Motor Neuron Disease

Motor Neuron Disease

In the US, Global Motor Neuron Diseases Awareness Day is celebrated every year on June 21st to create awareness about MND (Motor Neuron Diseases) and ALS (Amyotrophic lateral sclerosis). 

What is a motor neuron and what are motor neuron diseases? 

  • Motor neurons are the nerve cells that control your movements, speaking, swallowing, and breathing by sending signals from the brain to the muscles with the help of the spinal cord. They are of two types: upper motor neurons and lower motor neurons. 
  • Upper motor neurons send messages to your spinal cord from your brain. 
  • Your spinal cord contains lower motor neurons. They carry messages from your brain to your muscles. Their nerve fibers are the longest in your body (from the base of the spinal cord to all the way to the tips of the toes).  
  • Motor Neuron Disease (MND) is a disease that affects the connection of motor nerves from the brain to the spinal cord so they start losing their functionality over time. The electrical signals are affected by this disease and muscles start losing their functions. It can happen to anyone at any age.  


There are several types of disease which include: 

  1. Amyotrophic Lateral Sclerosis (ALS): This is the most common type of motor neuron disease. It affects both upper (from your brain) and lower (from your spinal cord) motor neurons. It makes you lose control over the muscles of the arms, legs, mouth, and respiratory system. It is not hereditary, however, in the US, 5 to 10% of cases are found in families. On average, once the symptoms are discovered, people only have a life expectancy of 3 to 5 years; but with proper supportive care, this might reach up to 10 years.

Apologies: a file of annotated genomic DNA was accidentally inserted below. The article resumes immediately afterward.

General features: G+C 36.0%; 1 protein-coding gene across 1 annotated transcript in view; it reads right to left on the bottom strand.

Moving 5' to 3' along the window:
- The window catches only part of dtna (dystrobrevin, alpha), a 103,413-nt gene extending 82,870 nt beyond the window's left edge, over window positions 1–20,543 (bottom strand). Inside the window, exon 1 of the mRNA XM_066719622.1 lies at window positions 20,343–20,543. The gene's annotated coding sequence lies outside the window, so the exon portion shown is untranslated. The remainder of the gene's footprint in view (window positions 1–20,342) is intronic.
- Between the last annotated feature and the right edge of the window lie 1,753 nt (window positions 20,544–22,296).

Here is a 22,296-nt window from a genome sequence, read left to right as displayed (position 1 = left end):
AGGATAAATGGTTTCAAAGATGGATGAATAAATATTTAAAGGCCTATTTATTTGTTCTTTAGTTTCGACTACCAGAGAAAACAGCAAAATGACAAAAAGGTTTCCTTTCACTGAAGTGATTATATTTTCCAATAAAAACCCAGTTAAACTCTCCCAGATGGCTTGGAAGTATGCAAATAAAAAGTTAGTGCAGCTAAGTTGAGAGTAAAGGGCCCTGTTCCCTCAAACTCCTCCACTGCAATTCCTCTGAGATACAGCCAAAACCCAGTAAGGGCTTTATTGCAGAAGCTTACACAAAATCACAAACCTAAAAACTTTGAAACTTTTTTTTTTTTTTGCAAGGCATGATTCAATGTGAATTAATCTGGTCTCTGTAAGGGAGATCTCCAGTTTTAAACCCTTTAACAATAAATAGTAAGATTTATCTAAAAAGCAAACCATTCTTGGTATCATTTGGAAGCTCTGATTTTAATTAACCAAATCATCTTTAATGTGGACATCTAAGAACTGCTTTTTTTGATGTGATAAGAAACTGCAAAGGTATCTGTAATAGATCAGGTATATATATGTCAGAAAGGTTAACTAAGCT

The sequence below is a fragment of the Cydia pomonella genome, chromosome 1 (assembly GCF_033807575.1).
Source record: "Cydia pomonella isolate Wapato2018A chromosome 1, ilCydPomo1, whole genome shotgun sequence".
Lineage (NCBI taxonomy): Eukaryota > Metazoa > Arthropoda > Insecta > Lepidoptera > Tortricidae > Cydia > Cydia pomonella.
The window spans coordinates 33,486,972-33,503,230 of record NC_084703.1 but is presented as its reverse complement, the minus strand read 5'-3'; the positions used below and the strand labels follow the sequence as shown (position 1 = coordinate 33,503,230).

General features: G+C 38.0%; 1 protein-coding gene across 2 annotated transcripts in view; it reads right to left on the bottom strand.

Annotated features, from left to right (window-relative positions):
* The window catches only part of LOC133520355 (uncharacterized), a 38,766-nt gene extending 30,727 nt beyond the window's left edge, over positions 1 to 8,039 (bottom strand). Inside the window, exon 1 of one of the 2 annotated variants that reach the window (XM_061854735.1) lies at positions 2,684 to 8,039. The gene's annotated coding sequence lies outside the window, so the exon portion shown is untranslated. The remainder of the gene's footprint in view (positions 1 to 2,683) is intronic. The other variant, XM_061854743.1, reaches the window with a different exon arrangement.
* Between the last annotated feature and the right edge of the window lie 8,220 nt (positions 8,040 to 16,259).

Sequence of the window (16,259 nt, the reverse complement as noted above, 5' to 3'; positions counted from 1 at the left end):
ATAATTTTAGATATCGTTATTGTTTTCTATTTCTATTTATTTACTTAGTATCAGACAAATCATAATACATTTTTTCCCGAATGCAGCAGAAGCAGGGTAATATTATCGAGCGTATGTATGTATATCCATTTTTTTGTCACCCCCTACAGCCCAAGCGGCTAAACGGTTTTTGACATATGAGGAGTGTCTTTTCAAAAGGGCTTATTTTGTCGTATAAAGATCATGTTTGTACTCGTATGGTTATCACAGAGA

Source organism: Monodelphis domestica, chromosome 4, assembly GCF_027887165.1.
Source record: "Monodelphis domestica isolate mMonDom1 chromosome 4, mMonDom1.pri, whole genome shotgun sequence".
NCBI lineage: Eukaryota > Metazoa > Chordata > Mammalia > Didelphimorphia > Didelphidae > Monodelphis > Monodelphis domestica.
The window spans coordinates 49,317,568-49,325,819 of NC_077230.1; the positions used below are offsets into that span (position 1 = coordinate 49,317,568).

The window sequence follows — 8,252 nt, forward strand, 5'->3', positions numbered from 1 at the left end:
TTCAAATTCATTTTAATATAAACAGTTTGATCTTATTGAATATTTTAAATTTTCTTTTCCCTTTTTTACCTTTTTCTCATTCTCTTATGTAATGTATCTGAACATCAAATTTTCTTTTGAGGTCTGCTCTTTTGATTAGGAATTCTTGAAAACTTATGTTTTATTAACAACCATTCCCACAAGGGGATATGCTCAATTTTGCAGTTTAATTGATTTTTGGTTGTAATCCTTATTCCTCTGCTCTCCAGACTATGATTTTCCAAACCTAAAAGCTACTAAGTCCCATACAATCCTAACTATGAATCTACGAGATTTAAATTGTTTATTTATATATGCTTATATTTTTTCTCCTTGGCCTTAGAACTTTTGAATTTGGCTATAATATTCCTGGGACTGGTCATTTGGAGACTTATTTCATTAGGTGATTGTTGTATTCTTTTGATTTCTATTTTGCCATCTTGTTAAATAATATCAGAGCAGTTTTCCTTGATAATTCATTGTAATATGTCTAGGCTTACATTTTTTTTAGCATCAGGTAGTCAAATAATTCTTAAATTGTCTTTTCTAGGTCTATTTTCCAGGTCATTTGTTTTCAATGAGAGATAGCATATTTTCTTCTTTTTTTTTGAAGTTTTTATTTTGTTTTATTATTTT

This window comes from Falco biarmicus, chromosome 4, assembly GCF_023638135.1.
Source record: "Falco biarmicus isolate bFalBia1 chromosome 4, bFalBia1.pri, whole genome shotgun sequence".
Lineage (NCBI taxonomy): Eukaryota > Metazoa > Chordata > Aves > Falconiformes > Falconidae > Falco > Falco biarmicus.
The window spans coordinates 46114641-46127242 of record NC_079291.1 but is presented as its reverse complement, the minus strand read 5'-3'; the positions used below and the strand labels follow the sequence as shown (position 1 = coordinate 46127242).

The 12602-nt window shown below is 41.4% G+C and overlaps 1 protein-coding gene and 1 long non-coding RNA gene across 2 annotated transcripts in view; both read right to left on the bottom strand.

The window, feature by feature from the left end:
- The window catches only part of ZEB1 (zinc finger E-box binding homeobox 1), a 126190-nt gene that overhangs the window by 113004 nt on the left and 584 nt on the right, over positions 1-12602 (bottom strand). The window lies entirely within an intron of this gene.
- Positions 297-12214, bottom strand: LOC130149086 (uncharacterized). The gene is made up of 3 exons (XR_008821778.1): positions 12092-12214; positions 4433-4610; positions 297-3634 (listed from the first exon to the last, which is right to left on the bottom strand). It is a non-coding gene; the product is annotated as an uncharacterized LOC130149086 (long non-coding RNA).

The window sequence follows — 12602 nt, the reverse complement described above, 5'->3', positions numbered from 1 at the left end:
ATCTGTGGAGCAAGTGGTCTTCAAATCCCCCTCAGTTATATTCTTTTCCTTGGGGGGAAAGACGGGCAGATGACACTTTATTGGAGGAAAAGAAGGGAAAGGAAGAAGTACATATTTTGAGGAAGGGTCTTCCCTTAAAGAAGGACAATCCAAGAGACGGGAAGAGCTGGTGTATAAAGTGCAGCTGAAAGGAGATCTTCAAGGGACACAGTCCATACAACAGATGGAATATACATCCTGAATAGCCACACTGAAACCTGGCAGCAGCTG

2. Primary Lateral Sclerosis: This type of disease is like ALS, but it only affects the upper motor neurons. It progresses more slowly than ALS. It causes stiffness and weakness in arms and legs that leads to poor coordination, slowed walking pace, or balance problems. It usually occurs in people between 40 to 60 years of age. In exceedingly rare cases, it is also found in children. It affects the quality of life, but it isn’t fatal.   
  3. Progressive Bulbar Palsy (PBP): This disease is a form of ALS and people with BPB might develop ALS as time goes on. It damages the motor neurons in the brain stem (the base of the brain). This affects your eating, chewing, swallowing, and speaking abilities. You might also experience slurring of your speech and have difficulty chewing and swallowing if you have PBP. It also makes controlling emotions difficult. You may unintentionally laugh or cry.  
  4. Progressive muscular atrophy: This type of MND is very rare. It affects the lower motor neurons of the spinal cord causing slow and progressive muscle wasting and leading to weakness or cramps in the arms, legs, and mouth muscles. This disease can later turn into ALS.  
  5. Spinal Muscular Atrophy (SMA): SMA affects your lower motor neurons. This is a type of hereditary MND and mostly develops in children. There are 3 types of SMA caused by the genetic change in the SMA1 gene. This gene makes protein and protects the motor neurons and without it, they die. This causes weakness in the arms, legs, and trunk.  
    • Type 1 (Werdnig-Hoffmann disease)– It begins around the age of six months. The child is unable to sit or hold its head up. They have low muscle tone, poor reflexes, and difficulty swallowing and breathing. 
    • Type 2– It usually begins between the ages of 6 and 12 months. Children with this form can sit but cannot stand or walk on their own. They may also have difficulty breathing.